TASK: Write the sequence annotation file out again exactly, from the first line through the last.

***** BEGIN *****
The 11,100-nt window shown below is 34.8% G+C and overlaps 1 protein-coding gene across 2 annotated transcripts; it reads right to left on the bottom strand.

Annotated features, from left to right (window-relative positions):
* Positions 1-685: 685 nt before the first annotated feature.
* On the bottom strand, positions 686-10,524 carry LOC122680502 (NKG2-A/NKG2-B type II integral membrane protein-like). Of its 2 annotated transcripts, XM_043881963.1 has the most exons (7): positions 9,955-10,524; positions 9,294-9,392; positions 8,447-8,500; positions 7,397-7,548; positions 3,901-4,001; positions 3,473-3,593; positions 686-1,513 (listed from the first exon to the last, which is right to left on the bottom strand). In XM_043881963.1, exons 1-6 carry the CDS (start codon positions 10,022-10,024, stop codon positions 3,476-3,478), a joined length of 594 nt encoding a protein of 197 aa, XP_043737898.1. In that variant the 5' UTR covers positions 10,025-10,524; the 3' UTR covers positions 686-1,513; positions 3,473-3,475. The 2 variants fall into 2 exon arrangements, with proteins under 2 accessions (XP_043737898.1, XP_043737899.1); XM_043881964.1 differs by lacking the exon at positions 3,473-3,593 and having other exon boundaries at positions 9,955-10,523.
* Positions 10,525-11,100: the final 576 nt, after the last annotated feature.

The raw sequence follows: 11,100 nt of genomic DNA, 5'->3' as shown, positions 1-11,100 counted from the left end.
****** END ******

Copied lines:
The 11,100-nt window shown below is 34.8% G+C and overlaps 1 protein-coding gene across 2 annotated transcripts; it reads right to left on the bottom strand.

Annotated features, from left to right (window-relative positions):
* Positions 1-685: 685 nt before the first annotated feature.
* On the bottom strand, positions 686-10,524 carry LOC122680502 (NKG2-A/NKG2-B type II integral membrane protein-like). Of its 2 annotated transcripts, XM_043881963.1 has the most exons (7): positions 9,955-10,524; positions 9,294-9,392; positions 8,447-8,500; positions 7,397-7,548; positions 3,901-4,001; positions 3,473-3,593; positions 686-1,513 (listed from the first exon to the last, which is right to left on the bottom strand). In XM_043881963.1, exons 1-6 carry the CDS (start codon positions 10,022-10,024, stop codon positions 3,476-3,478), a joined length of 594 nt encoding a protein of 197 aa, XP_043737898.1. In that variant the 5' UTR covers positions 10,025-10,524; the 3' UTR covers positions 686-1,513; positions 3,473-3,475. The 2 variants fall into 2 exon arrangements, with proteins under 2 accessions (XP_043737898.1, XP_043737899.1); XM_043881964.1 differs by lacking the exon at positions 3,473-3,593 and having other exon boundaries at positions 9,955-10,523.
* Positions 10,525-11,100: the final 576 nt, after the last annotated feature.

The raw sequence follows: 11,100 nt of genomic DNA, 5'->3' as shown, positions 1-11,100 counted from the left end.